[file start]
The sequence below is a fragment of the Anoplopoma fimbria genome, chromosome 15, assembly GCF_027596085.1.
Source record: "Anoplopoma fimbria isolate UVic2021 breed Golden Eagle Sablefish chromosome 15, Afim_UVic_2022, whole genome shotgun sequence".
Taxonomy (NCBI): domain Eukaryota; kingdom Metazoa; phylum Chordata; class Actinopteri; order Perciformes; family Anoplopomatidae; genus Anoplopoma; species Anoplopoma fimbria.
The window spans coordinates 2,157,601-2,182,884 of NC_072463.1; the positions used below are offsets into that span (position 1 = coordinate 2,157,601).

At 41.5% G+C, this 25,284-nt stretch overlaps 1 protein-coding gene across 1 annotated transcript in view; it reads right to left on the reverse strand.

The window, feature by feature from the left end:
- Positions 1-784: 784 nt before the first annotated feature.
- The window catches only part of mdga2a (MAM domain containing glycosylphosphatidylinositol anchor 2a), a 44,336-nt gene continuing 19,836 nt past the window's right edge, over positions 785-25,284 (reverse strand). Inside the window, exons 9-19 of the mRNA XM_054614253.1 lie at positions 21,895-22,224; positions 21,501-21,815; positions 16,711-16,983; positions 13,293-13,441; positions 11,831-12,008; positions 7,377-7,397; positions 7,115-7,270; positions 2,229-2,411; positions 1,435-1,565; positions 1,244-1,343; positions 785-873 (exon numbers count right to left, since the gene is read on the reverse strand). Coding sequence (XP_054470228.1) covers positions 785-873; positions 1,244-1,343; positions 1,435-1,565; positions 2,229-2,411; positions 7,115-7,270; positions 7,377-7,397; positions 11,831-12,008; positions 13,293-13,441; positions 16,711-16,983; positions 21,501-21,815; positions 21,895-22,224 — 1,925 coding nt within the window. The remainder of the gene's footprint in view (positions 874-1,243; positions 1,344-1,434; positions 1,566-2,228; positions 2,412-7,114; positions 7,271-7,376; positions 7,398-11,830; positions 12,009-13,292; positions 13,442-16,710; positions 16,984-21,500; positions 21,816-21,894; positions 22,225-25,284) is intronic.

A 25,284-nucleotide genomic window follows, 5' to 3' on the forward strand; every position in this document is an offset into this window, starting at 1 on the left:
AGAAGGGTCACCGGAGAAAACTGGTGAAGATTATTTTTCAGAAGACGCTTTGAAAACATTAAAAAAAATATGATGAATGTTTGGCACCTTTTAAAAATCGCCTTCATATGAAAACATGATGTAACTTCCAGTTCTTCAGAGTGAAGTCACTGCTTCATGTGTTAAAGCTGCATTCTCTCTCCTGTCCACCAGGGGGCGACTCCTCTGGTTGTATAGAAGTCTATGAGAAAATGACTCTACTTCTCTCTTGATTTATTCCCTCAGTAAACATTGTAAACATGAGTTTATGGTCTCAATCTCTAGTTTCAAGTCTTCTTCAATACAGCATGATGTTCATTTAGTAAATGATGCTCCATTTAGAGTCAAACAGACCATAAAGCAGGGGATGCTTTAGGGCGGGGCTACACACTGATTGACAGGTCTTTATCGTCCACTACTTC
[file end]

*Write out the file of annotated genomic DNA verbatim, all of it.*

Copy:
The sequence below is a fragment of the Anoplopoma fimbria genome, chromosome 15, assembly GCF_027596085.1.
Source record: "Anoplopoma fimbria isolate UVic2021 breed Golden Eagle Sablefish chromosome 15, Afim_UVic_2022, whole genome shotgun sequence".
Taxonomy (NCBI): domain Eukaryota; kingdom Metazoa; phylum Chordata; class Actinopteri; order Perciformes; family Anoplopomatidae; genus Anoplopoma; species Anoplopoma fimbria.
The window spans coordinates 2,157,601-2,182,884 of NC_072463.1; the positions used below are offsets into that span (position 1 = coordinate 2,157,601).

At 41.5% G+C, this 25,284-nt stretch overlaps 1 protein-coding gene across 1 annotated transcript in view; it reads right to left on the reverse strand.

The window, feature by feature from the left end:
- Positions 1-784: 784 nt before the first annotated feature.
- The window catches only part of mdga2a (MAM domain containing glycosylphosphatidylinositol anchor 2a), a 44,336-nt gene continuing 19,836 nt past the window's right edge, over positions 785-25,284 (reverse strand). Inside the window, exons 9-19 of the mRNA XM_054614253.1 lie at positions 21,895-22,224; positions 21,501-21,815; positions 16,711-16,983; positions 13,293-13,441; positions 11,831-12,008; positions 7,377-7,397; positions 7,115-7,270; positions 2,229-2,411; positions 1,435-1,565; positions 1,244-1,343; positions 785-873 (exon numbers count right to left, since the gene is read on the reverse strand). Coding sequence (XP_054470228.1) covers positions 785-873; positions 1,244-1,343; positions 1,435-1,565; positions 2,229-2,411; positions 7,115-7,270; positions 7,377-7,397; positions 11,831-12,008; positions 13,293-13,441; positions 16,711-16,983; positions 21,501-21,815; positions 21,895-22,224 — 1,925 coding nt within the window. The remainder of the gene's footprint in view (positions 874-1,243; positions 1,344-1,434; positions 1,566-2,228; positions 2,412-7,114; positions 7,271-7,376; positions 7,398-11,830; positions 12,009-13,292; positions 13,442-16,710; positions 16,984-21,500; positions 21,816-21,894; positions 22,225-25,284) is intronic.

A 25,284-nucleotide genomic window follows, 5' to 3' on the forward strand; every position in this document is an offset into this window, starting at 1 on the left:
AGAAGGGTCACCGGAGAAAACTGGTGAAGATTATTTTTCAGAAGACGCTTTGAAAACATTAAAAAAAATATGATGAATGTTTGGCACCTTTTAAAAATCGCCTTCATATGAAAACATGATGTAACTTCCAGTTCTTCAGAGTGAAGTCACTGCTTCATGTGTTAAAGCTGCATTCTCTCTCCTGTCCACCAGGGGGCGACTCCTCTGGTTGTATAGAAGTCTATGAGAAAATGACTCTACTTCTCTCTTGATTTATTCCCTCAGTAAACATTGTAAACATGAGTTTATGGTCTCAATCTCTAGTTTCAAGTCTTCTTCAATACAGCATGATGTTCATTTAGTAAATGATGCTCCATTTAGAGTCAAACAGACCATAAAGCAGGGGATGCTTTAGGGCGGGGCTACACACTGATTGACAGGTCTTTATCGTCCACTACTTC